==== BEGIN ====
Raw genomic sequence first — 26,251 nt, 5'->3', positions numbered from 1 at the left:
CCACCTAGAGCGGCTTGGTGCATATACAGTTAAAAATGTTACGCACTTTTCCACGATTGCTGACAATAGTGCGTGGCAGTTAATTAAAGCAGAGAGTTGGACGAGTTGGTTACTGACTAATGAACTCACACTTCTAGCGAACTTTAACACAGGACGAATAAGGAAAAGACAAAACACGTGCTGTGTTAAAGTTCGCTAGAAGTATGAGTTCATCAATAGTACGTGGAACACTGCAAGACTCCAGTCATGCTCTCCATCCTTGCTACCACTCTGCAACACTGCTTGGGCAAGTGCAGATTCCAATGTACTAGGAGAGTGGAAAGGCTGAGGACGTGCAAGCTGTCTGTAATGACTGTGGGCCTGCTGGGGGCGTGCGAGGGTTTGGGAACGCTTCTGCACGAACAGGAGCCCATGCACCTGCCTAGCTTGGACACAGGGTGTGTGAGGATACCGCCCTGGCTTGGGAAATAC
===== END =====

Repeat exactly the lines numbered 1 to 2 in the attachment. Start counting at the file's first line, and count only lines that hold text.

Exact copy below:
Raw genomic sequence first — 26,251 nt, 5'->3', positions numbered from 1 at the left:
CCACCTAGAGCGGCTTGGTGCATATACAGTTAAAAATGTTACGCACTTTTCCACGATTGCTGACAATAGTGCGTGGCAGTTAATTAAAGCAGAGAGTTGGACGAGTTGGTTACTGACTAATGAACTCACACTTCTAGCGAACTTTAACACAGGACGAATAAGGAAAAGACAAAACACGTGCTGTGTTAAAGTTCGCTAGAAGTATGAGTTCATCAATAGTACGTGGAACACTGCAAGACTCCAGTCATGCTCTCCATCCTTGCTACCACTCTGCAACACTGCTTGGGCAAGTGCAGATTCCAATGTACTAGGAGAGTGGAAAGGCTGAGGACGTGCAAGCTGTCTGTAATGACTGTGGGCCTGCTGGGGGCGTGCGAGGGTTTGGGAACGCTTCTGCACGAACAGGAGCCCATGCACCTGCCTAGCTTGGACACAGGGTGTGTGAGGATACCGCCCTGGCTTGGGAAATAC